Whether withdrawal of consent is what actually happened here is impossible to tell, so I’m not suggesting that Assange is a rapist or that these charges are 100% definitely on-point; I have no idea. But neither do the commentators who are saying that Assange did nothing more than have sex without a condom. And it’s important to counter the “haha sex by surprise those crazy Swedes” media narrative with the fact that actually, non-consensual sex is assault and should be recognized as such by law. Consenting to one kind of sexual act doesn’t mean that you consent to anything else your partner wants to do; if it’s agreed that the only kind of sex we’re having is with a condom, then it does remove an element of consent to have sex without a condom with only one partner’s knowledge. To use another example, if you and your partner agree that you can penetrate her, it doesn’t necessarily follow that she has the green light to penetrate you whenever and however.
I’m not particularly interested in debating What Assange Did or Whether Assange Is A Rapist, and I’d appreciate it if we could steer clear of that in the comments section. Rather, I’m interested in pushing back on the primary media narrative about this case, which is that women lie and exaggerate about rape, and will call even the littlest thing — a broken condom! — rape if they’re permitted to under a too-liberal feminist legal system. In fact, there are lots of good reasons to support consent-based sexual assault laws, and to recognize that consent goes far beyond “yes you can put that in here now.” It’s a shame that the shoddy, sensationalist reporting on this case have muddied those waters.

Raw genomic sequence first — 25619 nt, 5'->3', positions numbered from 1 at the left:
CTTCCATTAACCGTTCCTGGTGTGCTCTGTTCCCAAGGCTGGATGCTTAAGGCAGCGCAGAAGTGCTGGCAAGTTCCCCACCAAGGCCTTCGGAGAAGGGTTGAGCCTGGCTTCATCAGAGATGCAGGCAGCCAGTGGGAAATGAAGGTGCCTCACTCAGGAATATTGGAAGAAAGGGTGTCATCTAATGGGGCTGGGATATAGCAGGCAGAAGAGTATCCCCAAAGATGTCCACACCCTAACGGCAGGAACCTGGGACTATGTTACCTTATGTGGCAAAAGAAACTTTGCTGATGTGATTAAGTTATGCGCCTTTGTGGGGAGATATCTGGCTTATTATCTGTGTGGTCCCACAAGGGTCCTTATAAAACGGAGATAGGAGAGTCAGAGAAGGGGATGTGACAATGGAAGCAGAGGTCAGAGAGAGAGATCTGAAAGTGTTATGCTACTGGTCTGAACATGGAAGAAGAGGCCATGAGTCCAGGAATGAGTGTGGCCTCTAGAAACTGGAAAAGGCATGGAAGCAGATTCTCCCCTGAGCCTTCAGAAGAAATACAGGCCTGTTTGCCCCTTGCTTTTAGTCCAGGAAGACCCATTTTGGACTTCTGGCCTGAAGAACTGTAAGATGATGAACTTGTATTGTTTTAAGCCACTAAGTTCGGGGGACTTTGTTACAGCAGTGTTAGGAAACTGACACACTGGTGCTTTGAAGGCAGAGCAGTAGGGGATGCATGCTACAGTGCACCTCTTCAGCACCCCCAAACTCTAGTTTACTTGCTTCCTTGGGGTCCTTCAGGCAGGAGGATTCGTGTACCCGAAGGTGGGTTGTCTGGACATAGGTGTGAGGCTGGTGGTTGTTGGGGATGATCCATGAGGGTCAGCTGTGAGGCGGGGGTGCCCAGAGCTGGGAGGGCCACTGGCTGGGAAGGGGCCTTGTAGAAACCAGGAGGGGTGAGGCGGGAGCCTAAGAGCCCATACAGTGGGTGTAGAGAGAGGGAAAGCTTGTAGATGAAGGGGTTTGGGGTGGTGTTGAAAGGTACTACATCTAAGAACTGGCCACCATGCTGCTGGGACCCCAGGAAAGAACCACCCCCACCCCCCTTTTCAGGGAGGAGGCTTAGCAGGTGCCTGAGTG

Filed under: issues, media — posted by Breakup Girl @ 11:16 am
Really, New York Times? The Gray Lady is at it again, telling women — in a dippy, unmoored “trend” piece — that you can be successful in work. Or love. Not both. See, because successful women scare the men away. That’s the price we pay, ladies, for liberation. “Is female empowerment killing romance?” asks the article, in a sentence so backlashtastic it’s not easy to cut and paste on a full stomach. I don’t know, I thought when female empowerment brought us the freedom to date and marry for love, not to mention use the Pill (speaking of which, must read this), that was kind of romantic. There’s so much else to eviscerate in this piece that I’m not even sure where to start, other than to say that when I opened the page and started reading, I literally had to scroll back up to the top to see if someone had accidentally sent me a link from 1997. Or 1957. Or — whatever.
Look, I’m sure there are men who are put off by “successful” — “ambitious,” “strong” etc. — women. I’m sure there have always been men like that. Even since before women were “liberated.” So, um, maybe that’s their problem? And even, even to the degree that men, en masse, are scared by female success, again: THEIR PROBLEM. Why is always women who have to dial it down? What’s more, the suggestion that so many menz are SO SCARED of SCARY SCARY WOMEN is ridonkulously insulting to men, too.
And then there’s this advice, annotated by BG in brackets: